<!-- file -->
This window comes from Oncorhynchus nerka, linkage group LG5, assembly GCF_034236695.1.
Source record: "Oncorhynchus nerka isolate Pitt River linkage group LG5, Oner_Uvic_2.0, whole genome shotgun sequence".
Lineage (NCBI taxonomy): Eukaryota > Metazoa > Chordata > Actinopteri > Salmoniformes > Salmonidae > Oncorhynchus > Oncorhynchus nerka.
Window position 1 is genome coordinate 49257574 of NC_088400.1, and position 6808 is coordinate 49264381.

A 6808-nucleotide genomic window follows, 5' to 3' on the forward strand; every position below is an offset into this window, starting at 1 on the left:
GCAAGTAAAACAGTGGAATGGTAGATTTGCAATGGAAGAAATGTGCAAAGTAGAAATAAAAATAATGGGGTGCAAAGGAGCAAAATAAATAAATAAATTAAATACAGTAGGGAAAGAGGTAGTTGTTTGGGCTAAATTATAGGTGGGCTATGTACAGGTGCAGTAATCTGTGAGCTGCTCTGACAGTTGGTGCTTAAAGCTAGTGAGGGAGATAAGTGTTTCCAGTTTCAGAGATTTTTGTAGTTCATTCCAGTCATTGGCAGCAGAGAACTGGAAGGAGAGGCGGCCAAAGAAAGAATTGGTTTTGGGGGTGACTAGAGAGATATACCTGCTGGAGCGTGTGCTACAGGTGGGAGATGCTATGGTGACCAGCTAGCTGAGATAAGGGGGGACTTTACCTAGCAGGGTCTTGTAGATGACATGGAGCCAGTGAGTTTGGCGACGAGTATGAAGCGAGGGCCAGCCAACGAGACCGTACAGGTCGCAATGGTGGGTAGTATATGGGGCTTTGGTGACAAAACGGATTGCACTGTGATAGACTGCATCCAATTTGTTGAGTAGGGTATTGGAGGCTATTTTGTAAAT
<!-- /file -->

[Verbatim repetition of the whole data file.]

This window comes from Oncorhynchus nerka, linkage group LG5, assembly GCF_034236695.1.
Source record: "Oncorhynchus nerka isolate Pitt River linkage group LG5, Oner_Uvic_2.0, whole genome shotgun sequence".
Lineage (NCBI taxonomy): Eukaryota > Metazoa > Chordata > Actinopteri > Salmoniformes > Salmonidae > Oncorhynchus > Oncorhynchus nerka.
Window position 1 is genome coordinate 49257574 of NC_088400.1, and position 6808 is coordinate 49264381.

A 6808-nucleotide genomic window follows, 5' to 3' on the forward strand; every position below is an offset into this window, starting at 1 on the left:
GCAAGTAAAACAGTGGAATGGTAGATTTGCAATGGAAGAAATGTGCAAAGTAGAAATAAAAATAATGGGGTGCAAAGGAGCAAAATAAATAAATAAATTAAATACAGTAGGGAAAGAGGTAGTTGTTTGGGCTAAATTATAGGTGGGCTATGTACAGGTGCAGTAATCTGTGAGCTGCTCTGACAGTTGGTGCTTAAAGCTAGTGAGGGAGATAAGTGTTTCCAGTTTCAGAGATTTTTGTAGTTCATTCCAGTCATTGGCAGCAGAGAACTGGAAGGAGAGGCGGCCAAAGAAAGAATTGGTTTTGGGGGTGACTAGAGAGATATACCTGCTGGAGCGTGTGCTACAGGTGGGAGATGCTATGGTGACCAGCTAGCTGAGATAAGGGGGGACTTTACCTAGCAGGGTCTTGTAGATGACATGGAGCCAGTGAGTTTGGCGACGAGTATGAAGCGAGGGCCAGCCAACGAGACCGTACAGGTCGCAATGGTGGGTAGTATATGGGGCTTTGGTGACAAAACGGATTGCACTGTGATAGACTGCATCCAATTTGTTGAGTAGGGTATTGGAGGCTATTTTGTAAAT